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Will Kyle Lohse Change

Last week we talked about Jake Westbrook.  Today we look at the other half of the back of the St. Louis Cardinal rotation.

Kyle Lohse has had an adventurous 4 years in St Louis.  Signed as a free agent before the 2008 season, he posted arguably the best season of his career in 2008.  The Cardinals rewarded him with a multi-year deal, although the fanbase had some misgivings about it based on the size of the contract he was awarded.  Eager to prove his doubters wrong he started 2009 on fire, finishing April with 4 victories and a sub-2.00 ERA.

Then things derailed.  He was hit on the right forearm by Phillies pitcher Joe Blanton in his next start and was never quite as dominating. He did two stints on the DL before the All-Star Break, then had an ERA of 5.72 the rest of the season.  During the first two months of 2010 he was actually worse (ERA 5.89).  Lohse was eventually diagnosed with exertional compartment syndrome in his right forearm and had surgery to repair the damage.  He gamely came back to the rotation in August of that year; opponents said thank you by hitting .389 on balls in play off him the rest of the season.

After a full off-season of rest, and a good spring, Lohse seemed ready to reprise his 2008 form, and early in 2011 he did.  Through the first two months of last season he posted a 2.13 ERA and a 3:1 K/BB ratio.  Lohse was back.  Then he got hammered by the Cubs on June 4 at home and spent the next three months with an ERA north of 5.00.  In his last August start against Pittsburgh the light appeared to come on again; in September, when the Cardinals needed him most, he was sterling.  In 4 September starts he posted a 1.37 ERA an a 4:1 K/BB ratio.  His playoff outings were ultimately forgettable, although for his first 5 innings in Philadephia he was awesome.

Lohse lives and dies with his change-up.  Last season his change-up was his most devastating pitch, and more valuable than any season since that 2008 campaign.  Nineteen percent of his pitches were a change-up in 2011, the highest percentage of his career.  He compensated by throwing fewer curveballs and sliders; of the former he threw 37% fewer than he had in 2010, the latter about 12% fewer.  His slider was pretty effective (wSL of 4.1 by Fangraphs), but his curveball was just average (wCB 0.3), so that decision on which pitch to throw less frequently was the right one.  What’s interesting is in his previous good season with St Louis, his curveball was far more dangerous (wCB 5.9) even though he threw it about the same frequency (6.7%) as he did in 2011.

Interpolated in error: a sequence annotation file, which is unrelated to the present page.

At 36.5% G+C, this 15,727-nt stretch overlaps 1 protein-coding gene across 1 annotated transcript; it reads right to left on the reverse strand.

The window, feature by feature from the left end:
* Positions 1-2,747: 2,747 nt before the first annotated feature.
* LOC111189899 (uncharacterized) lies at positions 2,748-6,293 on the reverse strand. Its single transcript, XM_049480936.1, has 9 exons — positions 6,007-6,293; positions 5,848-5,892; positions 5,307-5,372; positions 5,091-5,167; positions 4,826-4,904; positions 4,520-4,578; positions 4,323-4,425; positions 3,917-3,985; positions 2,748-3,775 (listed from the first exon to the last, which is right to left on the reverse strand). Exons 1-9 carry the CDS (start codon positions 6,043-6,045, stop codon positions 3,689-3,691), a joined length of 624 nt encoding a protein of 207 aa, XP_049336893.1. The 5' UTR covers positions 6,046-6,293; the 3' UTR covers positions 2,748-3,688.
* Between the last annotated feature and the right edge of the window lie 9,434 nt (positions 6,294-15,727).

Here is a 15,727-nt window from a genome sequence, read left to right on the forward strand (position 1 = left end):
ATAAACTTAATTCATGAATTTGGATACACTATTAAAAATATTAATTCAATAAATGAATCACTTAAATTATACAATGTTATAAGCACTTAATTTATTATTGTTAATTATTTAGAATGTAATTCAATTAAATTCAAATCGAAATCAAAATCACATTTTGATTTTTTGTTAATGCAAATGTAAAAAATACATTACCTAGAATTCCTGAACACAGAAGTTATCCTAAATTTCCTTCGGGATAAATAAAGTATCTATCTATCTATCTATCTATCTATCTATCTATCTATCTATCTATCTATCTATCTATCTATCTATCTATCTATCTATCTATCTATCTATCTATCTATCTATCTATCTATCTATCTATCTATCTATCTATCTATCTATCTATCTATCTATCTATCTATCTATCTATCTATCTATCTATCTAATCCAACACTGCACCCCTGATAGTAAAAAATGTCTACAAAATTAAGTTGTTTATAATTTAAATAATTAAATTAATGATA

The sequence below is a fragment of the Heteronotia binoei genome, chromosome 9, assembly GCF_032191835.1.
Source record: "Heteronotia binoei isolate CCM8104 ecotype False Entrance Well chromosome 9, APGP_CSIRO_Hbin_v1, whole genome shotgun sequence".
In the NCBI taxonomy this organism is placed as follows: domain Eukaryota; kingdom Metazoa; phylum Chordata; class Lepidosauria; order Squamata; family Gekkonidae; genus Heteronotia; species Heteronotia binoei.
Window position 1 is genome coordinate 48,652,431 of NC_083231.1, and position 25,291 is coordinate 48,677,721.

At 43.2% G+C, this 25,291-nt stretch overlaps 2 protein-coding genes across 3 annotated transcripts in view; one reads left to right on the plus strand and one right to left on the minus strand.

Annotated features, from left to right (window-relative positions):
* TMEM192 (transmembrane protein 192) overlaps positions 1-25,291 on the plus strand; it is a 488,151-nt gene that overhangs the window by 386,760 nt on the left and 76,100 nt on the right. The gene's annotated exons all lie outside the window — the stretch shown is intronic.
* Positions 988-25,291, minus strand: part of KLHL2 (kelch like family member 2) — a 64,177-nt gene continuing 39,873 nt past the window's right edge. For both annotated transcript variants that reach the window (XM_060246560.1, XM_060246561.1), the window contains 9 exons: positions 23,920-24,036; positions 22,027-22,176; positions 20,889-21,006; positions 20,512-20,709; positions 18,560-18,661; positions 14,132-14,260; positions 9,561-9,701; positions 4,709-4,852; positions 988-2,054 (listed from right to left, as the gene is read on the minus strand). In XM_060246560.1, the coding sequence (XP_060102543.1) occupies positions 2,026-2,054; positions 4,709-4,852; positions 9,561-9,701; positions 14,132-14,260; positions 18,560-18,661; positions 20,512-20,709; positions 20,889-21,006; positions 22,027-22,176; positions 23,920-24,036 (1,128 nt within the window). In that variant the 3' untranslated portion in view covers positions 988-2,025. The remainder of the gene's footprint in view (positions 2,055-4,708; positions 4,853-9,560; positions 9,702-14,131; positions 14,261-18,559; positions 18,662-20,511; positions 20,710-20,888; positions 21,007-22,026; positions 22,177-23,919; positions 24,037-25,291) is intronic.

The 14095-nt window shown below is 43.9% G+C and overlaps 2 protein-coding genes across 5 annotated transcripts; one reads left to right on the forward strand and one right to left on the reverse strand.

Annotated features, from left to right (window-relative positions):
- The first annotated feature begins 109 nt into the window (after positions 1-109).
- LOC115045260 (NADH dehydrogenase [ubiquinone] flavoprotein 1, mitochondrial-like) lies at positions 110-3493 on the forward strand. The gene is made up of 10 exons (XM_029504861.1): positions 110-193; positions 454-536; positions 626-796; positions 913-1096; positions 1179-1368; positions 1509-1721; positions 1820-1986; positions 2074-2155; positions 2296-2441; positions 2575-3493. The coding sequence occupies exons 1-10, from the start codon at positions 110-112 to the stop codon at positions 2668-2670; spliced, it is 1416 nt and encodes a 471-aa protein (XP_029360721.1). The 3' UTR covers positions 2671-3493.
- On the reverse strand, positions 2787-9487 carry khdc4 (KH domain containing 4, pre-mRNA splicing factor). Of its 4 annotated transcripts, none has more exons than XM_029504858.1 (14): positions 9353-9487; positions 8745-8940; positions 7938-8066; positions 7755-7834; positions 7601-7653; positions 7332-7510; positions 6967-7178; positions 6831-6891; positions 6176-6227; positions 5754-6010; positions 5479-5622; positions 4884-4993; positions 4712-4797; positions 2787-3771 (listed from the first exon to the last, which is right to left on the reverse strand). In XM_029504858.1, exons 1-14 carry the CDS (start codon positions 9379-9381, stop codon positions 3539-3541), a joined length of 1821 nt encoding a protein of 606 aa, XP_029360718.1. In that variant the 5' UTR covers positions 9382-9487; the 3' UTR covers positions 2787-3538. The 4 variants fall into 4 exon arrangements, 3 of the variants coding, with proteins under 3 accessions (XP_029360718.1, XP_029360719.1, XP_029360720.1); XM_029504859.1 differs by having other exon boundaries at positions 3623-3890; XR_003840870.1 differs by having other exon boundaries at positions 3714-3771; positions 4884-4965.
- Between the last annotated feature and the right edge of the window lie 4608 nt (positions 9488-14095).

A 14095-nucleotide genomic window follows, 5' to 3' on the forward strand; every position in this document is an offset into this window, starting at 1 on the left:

Although controlling and spotting his change-up is key to his overall success, it is the ability to throw the curveball to good effect that will define Lohse’s season.  It may be he lost the feel on that pitch due to the forearm injury; it hasn’t been there for him since the 2008 campaign, based solely on the weighted pitch values posted at Fangraphs (-1.0, -1.0, and 0.3 the last 3 seasons).  If Lohse can regain that pitch in 2012 he will be the dominant, consistent pitcher he was in 2008.  If he can’t, he will likely continue to have stretches of sublime pitching intermingled with stretches of throwing BP to major league hitters.

Watch for Lohse’s curveball during his spring training starts.